T/F: true lily (Liliaceae) and day lily (Hemerocallis) cause renal toxicity in cats

True

105

Outline lilly toxicity

- all parts of plant are toxic
- small amount of plant can have serious consequences
- mechanism of toxicity unknown
- rapid development of CS: GIT irritation, PU, dehydration, renal failure, seizures (severe cases)

106

Tx - lilly toxicity

- REDUCE ABSORPTION: emesis +/- AC
- PREVENT RENAL SHUTDOWN AND ENHANCE RENAL PERFUSION: IVF diuresis for at least 48 hours

107

Prognosis - lilly toxicity

- tx options limited once renal failure occurred so guarded.
- good if tx before onset of renal impairment.

108

What is xylitol?

- natural 5-C sugar alcohol
- in fruits/ vegetables
- not denatured or modified in baking/ cooking
- rapid and potent stimulator of insulin release (dogs, dose-dependent)
--> liver damage (unknown mechanism)
- e.g. smint pastilles, wrigleys gum

109

Tx - xylitol toxicity

- aggressive
- treat for > 0.05g/kg (50 mg/kg)
- gastric decontamination

110

Monitoring - xylitol toxicity

- baseline glucose, K+, phosphorous, total bilirubin, LFTs and clotting tests
- monitor glucose concentrations every 1- 2 hours for at least 12 hours.
- re-check the other tests every 24 hours, for at least 72 hours.

111

Xylitol effects and tx - 2

- HYPOGLYCAEMIA (tx with frequent small meals, oral sugar for 8-12 hours), glucose/dextrose (severe cases), ECG (risk of hypokalaemia-induced arrhythmias)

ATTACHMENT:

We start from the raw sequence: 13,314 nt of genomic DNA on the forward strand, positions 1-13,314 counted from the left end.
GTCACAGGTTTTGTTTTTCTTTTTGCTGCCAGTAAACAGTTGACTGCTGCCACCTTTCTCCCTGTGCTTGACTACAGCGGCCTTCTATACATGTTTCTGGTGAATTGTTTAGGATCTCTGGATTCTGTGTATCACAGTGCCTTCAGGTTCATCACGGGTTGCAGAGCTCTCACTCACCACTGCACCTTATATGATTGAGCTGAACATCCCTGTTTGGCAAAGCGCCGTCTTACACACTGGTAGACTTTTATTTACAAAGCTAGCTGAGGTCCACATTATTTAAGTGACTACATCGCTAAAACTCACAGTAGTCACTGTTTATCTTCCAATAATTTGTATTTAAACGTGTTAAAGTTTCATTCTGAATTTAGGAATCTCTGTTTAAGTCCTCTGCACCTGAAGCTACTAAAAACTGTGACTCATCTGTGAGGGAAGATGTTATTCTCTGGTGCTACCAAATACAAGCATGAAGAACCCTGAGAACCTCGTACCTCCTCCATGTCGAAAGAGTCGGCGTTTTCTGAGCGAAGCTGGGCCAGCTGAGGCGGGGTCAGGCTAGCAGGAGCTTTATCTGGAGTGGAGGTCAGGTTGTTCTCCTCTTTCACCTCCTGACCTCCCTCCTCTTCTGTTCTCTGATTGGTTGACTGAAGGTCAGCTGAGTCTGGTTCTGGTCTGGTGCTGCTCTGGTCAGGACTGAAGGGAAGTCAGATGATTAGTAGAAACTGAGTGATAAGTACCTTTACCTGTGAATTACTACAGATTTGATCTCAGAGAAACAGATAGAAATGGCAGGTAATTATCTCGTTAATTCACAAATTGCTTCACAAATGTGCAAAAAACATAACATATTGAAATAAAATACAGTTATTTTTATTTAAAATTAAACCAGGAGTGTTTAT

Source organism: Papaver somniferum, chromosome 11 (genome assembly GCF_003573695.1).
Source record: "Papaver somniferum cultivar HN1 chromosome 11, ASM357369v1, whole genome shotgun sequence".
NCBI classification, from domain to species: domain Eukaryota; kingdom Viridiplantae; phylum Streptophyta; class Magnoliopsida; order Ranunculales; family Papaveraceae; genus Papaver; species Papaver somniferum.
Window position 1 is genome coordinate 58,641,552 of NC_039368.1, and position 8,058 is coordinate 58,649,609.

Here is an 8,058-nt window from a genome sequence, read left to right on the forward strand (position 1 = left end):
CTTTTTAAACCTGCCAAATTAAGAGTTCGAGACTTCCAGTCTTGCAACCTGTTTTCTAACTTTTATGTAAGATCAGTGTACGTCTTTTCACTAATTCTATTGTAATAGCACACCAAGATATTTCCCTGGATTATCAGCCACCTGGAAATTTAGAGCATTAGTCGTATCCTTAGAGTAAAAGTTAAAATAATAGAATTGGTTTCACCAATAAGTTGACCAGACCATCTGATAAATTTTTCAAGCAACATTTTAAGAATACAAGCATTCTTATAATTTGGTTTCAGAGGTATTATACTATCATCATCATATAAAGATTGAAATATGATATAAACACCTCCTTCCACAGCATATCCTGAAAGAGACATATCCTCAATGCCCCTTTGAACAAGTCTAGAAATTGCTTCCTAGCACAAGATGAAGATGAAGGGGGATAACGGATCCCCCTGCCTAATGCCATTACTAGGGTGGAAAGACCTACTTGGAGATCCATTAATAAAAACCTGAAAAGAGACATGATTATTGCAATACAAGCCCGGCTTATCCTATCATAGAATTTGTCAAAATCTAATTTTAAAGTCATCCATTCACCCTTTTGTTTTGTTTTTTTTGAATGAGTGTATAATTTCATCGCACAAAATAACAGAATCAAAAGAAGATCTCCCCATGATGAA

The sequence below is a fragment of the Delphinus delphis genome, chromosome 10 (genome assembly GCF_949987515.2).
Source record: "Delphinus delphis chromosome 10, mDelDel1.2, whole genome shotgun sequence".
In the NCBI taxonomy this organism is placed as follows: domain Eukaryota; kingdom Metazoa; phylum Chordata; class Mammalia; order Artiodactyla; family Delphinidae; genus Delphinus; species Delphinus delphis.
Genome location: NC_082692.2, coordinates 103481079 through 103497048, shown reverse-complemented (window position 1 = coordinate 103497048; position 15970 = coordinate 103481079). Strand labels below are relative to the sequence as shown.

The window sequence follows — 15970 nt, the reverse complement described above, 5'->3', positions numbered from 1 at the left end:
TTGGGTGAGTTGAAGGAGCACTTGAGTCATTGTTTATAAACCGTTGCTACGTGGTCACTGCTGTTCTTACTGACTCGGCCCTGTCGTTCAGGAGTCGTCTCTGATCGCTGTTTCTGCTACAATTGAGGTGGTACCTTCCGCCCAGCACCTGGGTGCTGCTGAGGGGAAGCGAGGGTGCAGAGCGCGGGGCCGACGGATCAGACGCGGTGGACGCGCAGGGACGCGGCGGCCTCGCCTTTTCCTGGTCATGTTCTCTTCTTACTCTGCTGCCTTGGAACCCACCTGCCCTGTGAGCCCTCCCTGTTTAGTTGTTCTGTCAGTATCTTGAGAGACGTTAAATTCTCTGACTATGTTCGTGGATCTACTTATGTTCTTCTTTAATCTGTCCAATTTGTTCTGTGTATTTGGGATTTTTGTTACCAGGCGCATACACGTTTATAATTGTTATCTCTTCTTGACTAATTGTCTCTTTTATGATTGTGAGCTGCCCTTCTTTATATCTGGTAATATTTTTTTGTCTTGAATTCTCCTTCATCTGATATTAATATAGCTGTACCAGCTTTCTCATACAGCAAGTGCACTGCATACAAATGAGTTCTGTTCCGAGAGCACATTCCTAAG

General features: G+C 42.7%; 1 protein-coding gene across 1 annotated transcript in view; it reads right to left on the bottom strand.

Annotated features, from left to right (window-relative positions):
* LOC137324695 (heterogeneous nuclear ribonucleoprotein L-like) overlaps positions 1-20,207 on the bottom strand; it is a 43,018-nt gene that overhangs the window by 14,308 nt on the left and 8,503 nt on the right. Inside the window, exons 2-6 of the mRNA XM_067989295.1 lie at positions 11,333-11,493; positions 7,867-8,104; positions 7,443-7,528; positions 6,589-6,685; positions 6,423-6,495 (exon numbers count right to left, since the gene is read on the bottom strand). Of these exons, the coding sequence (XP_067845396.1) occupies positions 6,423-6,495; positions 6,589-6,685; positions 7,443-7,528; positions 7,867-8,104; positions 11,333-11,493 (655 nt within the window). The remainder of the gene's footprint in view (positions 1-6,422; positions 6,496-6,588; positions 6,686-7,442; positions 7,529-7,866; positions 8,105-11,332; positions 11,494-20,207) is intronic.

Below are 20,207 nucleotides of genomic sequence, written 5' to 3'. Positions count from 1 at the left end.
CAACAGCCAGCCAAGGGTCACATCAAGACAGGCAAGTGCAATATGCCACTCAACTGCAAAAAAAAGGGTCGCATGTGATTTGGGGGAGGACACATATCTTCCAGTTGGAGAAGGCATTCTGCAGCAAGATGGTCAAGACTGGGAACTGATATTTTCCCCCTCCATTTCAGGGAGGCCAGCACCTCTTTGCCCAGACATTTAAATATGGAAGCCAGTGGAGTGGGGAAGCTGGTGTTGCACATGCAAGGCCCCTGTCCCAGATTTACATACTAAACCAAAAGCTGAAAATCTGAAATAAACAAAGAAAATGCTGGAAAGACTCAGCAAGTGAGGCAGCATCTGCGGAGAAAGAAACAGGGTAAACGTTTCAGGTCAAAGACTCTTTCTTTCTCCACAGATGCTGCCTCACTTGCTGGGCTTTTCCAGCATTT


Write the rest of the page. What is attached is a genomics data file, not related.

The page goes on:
- HEPATOTOXICITY: consider immediate dextrose therapy, s-adenosyl-l-methionine or acetylcystein as hepatoprotectants

112

Overall tx - xylitol

- EMESIS - apomorphine
- Glucose correction
- Monitor: blood glucose (BG), biochem, PCV?TS, coagulation (since liver failure can cause problems with this)

113

Hepatoxicity - ddx

- xylitol
- mushroom
- paracetamol

114

What is bendiocarb? CS? Tx?

a widely-used insecticide --> moderate ataxia, abnormal lung sounds, tachycardia, small pupil and increased bowel sounds.
- Tx: single dose of diazepam and atropine

115

Toxins causing seizure/ tremor (LEARN!!!) - 7

- metaldehyde
- mycotoxin
- theobromine
- permethrin
- lead
- OP
- recreational drugs

116

Toxins causing anaemia (LEARN!!!) - 6

*COAGULATION:
- rodenticide
- hepatotoxin
*HAEMOLYSIS:
-paracetamol (cats)
- onion/ garlic
- heavy metals

117

Toxins causing renal problems (LEARN!!!) - 7

- EG
- NSAIDs
- aminoglycosides
- lillies (cats)
- raisin/grapes (dogs)

118

Toxins causing hepatic problems (LEARN!!!) - 4

- xylitol (also hypoglycaemia)
- cycad (plant that looks like pineapple growing out of ground)
- mushroom
- paracetamol

119

General methods to treat toxin

- emesis
- milk
-gastric lavage
- enema
- AC
- sorbitol (cathartic)
- IVF
- dermal decontamination
- antidotes
- intralipid
- dialysis

120

What are the most important systems to treat?

MBS (also toxins often affect GIT)